Under His Skin. Rita Herron

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Under His Skin - Rita Herron

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      MILLS & BOON

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      For Kim Nadelson: my former editor who still reads me

       even though she doesn’t have to!


      Chapter One

      Chapter Two

      Chapter Three

      Chapter Four

      Chapter Five

      Chapter Six

      Chapter Seven

      Chapter Eight

      Chapter Nine

      Chapter Ten

      Chapter Eleven

      Chapter Twelve

      Chapter Thirteen

      Chapter Fourteen

      Chapter Fifteen

      Chapter Sixteen

      Chapter Seventeen

      Chapter Eighteen

      Chapter Nineteen

      Chapter Twenty

      Chapter Twenty-One

      Chapter One

      Grace Gardener hesitated outside Detective Parker Kilpatrick’s hospital room, nerves fluttering in her stomach. She had to find out who had murdered her brother.

      The police were wrong. Bruno had not killed himself. He wouldn’t take his own life. Not and leave her alone.

      Ever since her parents’ murder twenty years ago, she had practically raised him. And he had vowed to find out the truth about their deaths. Had that investigation gotten him killed?

      Maybe Detective Kilpatrick could help her.

      Although he was still recovering from the terrible fire that had put him in the hospital, he was alert, and he could ask around.

      She had to be careful and guard her emotions, though. For some insane reason, the detective rattled her nerves. But she refused to get involved with a detective, not after losing two loved ones to the job.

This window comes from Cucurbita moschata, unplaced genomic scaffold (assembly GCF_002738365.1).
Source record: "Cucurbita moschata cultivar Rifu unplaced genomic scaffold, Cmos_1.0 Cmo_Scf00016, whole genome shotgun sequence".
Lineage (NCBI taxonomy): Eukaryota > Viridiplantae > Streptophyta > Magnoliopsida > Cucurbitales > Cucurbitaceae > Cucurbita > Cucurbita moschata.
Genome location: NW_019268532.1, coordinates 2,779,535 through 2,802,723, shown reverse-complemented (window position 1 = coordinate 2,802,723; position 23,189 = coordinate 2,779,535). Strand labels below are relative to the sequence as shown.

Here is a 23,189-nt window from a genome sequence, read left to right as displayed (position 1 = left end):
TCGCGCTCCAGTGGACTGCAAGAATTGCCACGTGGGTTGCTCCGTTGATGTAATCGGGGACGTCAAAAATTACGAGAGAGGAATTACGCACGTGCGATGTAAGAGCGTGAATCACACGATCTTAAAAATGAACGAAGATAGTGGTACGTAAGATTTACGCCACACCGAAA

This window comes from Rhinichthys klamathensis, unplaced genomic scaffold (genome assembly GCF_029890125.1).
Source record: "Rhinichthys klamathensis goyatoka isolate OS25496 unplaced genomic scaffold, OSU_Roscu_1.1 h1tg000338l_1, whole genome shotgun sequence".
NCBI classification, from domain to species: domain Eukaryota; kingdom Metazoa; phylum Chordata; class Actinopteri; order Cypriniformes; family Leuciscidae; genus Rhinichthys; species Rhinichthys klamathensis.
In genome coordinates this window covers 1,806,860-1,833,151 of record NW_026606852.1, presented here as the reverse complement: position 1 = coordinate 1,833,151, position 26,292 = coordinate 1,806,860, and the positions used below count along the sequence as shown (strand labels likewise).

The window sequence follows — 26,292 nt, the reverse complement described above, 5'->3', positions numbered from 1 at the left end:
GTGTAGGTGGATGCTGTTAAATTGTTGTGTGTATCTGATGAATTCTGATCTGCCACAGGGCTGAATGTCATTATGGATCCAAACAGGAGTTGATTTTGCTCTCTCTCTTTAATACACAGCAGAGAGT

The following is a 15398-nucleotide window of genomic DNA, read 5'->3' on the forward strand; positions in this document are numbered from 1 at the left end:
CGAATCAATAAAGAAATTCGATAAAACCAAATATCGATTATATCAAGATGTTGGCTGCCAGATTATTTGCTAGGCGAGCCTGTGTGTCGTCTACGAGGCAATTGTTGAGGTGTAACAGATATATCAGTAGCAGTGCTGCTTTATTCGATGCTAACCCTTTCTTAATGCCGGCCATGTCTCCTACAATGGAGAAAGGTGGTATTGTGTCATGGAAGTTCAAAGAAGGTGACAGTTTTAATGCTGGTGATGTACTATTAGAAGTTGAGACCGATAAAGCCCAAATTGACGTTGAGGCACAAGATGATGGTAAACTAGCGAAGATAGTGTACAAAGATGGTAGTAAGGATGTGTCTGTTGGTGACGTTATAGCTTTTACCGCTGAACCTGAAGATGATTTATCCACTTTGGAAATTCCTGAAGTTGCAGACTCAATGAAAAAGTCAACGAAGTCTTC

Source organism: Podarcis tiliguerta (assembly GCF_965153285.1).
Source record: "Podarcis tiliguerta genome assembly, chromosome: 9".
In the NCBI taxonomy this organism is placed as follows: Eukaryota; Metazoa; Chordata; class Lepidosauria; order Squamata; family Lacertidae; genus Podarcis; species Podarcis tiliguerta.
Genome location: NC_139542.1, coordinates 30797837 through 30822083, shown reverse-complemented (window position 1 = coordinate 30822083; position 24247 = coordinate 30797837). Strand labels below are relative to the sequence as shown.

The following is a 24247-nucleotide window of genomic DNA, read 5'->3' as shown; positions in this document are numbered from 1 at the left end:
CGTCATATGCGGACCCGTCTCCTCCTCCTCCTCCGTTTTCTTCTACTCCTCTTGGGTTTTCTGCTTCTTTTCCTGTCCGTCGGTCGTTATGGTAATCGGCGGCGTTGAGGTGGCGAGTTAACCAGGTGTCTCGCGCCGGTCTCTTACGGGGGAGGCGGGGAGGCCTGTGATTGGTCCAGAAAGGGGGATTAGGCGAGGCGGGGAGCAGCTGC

For heaven’s sake, he’d only been with the Savannah Police Department a short time and he’d ended up at death’s door, and now in the hospital.

      With a shudder, she remembered the night they’d wheeled Parker into the ER. He’d been injured trying to save a woman’s life in a fire. A hero, but he’d suffered second-and third-degree burns, had a collapsed lung and crushed leg. Had nearly flatlined. She’d held his hand and called to him, urging him to fight for his life, and miraculously they’d revived him.

      And when he’d opened his amber eyes and looked at her, even glazed with pain, she’d felt an odd chemistry between them. A chemistry she hadn’t felt with a man in a long time.

      She clenched her hands; she was the delirious one. She’d simply connected to him because of his close call with death, the excitement of bringing him back and knowing that she would play a part in his recovery.

      But he’d barked at her over the next few weeks and thrown her out of his room more than once, refusing her help. Still, she’d held on to her patience because she’d understood his frustration.

      He was an alpha male who liked being in charge, and he’d been robbed of his independence. Her brother and father had been tough as nails like him, and would have responded the same way to being physically incapacitated.